Those on his team have made their support for Trump in the upcoming elections clear. In Washington, his political director Balázs Orbán took to the stage at the rightwing National Conservatism conference, while his foreign minister Peter Szijjarto told Reuters: “We see a chance for peace if President Trump is winning. We see a chance for good Hungary-US relationships if President Trump is winning.”

“I think a very strong external impact must take place in order to make them negotiate at least,” foreign minister Peter Szijjarto told Reuters on Wednesday. “Who has the chance for that in the upcoming period? That’s only President Trump if he is elected.”

Orbán’s visit to Moscow – only the second by a European leader since Putin’s full-scale invasion in February 2022 – caused a furor in both Nato and the EU, both of which Hungary is a member state. In a letter to European Council’s Charles Michel seen by the Guardian, Orbán expressed a broadly pro-Russian view on the conflict, saying: “Time is not on the side of Ukraine, but on the side of the Russian forces.”

He also argued against the strategic isolation of Russia that has been sought by most western nations. “The chance for peace is diminished by the fact that diplomatic channels are blocked and there is no direct dialogue between the parties who have a leading role to play in creating the conditions for peace,” he wrote, arguing against the isolation of Russia.

“Political leadership provided by the United States is limited, due to the ongoing election campaign … therefore we can expect no such proposal coming from the US in the coming months,” he wrote.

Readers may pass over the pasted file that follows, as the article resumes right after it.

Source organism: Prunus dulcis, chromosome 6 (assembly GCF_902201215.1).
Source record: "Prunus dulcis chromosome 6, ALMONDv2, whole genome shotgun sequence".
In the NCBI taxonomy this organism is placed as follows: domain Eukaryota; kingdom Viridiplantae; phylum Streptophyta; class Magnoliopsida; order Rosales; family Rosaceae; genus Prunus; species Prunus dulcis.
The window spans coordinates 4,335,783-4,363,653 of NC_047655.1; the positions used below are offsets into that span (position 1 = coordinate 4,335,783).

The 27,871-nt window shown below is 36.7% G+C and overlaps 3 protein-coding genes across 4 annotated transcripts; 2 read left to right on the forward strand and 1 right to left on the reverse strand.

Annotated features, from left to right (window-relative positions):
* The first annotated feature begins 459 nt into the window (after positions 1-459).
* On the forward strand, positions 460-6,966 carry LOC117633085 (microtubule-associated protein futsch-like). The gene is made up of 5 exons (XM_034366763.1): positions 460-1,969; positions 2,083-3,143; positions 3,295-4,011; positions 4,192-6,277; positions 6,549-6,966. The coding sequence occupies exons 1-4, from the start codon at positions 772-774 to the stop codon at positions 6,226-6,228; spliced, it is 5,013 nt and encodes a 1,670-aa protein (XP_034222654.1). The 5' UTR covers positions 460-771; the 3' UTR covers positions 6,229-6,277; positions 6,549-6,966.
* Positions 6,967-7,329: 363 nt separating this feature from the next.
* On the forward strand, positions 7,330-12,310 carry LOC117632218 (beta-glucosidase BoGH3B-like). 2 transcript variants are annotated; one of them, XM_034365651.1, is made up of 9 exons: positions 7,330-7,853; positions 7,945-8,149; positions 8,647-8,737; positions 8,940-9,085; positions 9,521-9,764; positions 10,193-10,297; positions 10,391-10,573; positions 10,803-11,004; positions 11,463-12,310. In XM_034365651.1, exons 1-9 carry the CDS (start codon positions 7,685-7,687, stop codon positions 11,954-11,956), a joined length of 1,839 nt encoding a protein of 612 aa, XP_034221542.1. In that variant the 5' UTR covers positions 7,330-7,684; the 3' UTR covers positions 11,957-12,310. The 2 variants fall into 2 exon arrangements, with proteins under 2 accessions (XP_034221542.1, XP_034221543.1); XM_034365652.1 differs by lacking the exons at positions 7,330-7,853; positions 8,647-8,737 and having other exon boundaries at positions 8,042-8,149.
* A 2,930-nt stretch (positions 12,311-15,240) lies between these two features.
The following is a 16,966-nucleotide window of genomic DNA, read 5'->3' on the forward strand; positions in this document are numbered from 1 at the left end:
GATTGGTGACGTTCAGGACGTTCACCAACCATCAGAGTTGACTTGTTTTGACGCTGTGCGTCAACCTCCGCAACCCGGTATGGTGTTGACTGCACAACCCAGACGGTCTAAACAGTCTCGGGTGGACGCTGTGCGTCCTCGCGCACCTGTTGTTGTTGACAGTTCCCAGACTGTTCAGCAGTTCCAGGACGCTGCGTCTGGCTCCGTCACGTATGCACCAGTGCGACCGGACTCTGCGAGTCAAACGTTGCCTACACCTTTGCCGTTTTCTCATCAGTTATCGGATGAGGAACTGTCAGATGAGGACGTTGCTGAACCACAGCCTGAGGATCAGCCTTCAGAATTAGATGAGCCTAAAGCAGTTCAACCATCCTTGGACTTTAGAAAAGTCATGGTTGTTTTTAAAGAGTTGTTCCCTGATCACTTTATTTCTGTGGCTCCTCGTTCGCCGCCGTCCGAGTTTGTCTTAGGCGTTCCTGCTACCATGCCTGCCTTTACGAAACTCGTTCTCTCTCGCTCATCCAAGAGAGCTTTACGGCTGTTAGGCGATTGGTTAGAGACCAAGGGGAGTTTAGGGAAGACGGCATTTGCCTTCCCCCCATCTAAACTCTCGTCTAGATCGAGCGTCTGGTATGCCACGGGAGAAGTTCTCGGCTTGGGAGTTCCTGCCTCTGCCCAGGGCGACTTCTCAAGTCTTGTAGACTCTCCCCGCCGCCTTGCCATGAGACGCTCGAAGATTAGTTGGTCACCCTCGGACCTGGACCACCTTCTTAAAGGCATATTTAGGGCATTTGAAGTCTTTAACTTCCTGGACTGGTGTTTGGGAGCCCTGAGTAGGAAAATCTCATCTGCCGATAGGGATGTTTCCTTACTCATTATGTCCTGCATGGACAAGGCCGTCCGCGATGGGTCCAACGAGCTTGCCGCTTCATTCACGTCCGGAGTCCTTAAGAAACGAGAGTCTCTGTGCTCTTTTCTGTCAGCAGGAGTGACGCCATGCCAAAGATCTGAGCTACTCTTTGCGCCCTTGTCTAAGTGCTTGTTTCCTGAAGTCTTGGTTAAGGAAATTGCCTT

“I will continue my talks aimed at clarifying the opportunities for peace next week,” he added without clarification.

Hungary was among a small set of countries that opposed an annual funding pledge proposed by Jens Stoltenberg and opposed including language in the final Nato communique that Ukraine’s accession to the Nato military alliance would be “irreversible”. In May, Hungary blocked a €6.6bn ($7.1bn) aid package to Ukraine being prepared by EU countries as part of the European Peace Facility (EPF) for almost a year.

Hungary was sharply reprimanded at a meeting of senior EU diplomats on Wednesday, during a discussion of Orbán’s “peace missions” put on the agenda by Poland, one of Ukraine’s staunchest allies.

EU ambassadors from 25 member states – all except Hungary and its close ally Slovakia – condemned Orbán’s recent visits to Moscow, Beijing and Azerbaijan, where he took part in a meeting of the Organisation of Turkic States.

Some accused Budapest of being disrespectful and breaking the EU treaties; others accused Budapest of seeking to “instrumentalise” its presidency.

“It took nine days for [the] HU presidency to lose any smidgen of trust they had left,” said one EU diplomat. “His [Orbán’s] actions are not serving the EU or a peace. They play into the hands of Putin and his war project. [The] Hungarian slogan to ‘Make Europe Great Again’ is more about making Russia great again at this stage.”

A second EU diplomat said: “It was quite unanimous in the way that the 25 member states took the floor and strongly criticised Hungary.” The Guardian understands that no EU ambassador at this meeting mentioned removing the presidency from Hungary, although the idea was discussed more privately ahead of Budapest’s six-month stint.

While academics have argued that the EU can remove the presidency from Hungary, EU diplomats are divided on the legality of the move and are wary of setting a precedent. Officials are discussing other ways to register displeasure, such as sending officials to ministerial meetings, although the first EU diplomat said it was “too early for details”.

Additional reporting by Hugo Lowell and Lisa O’Carroll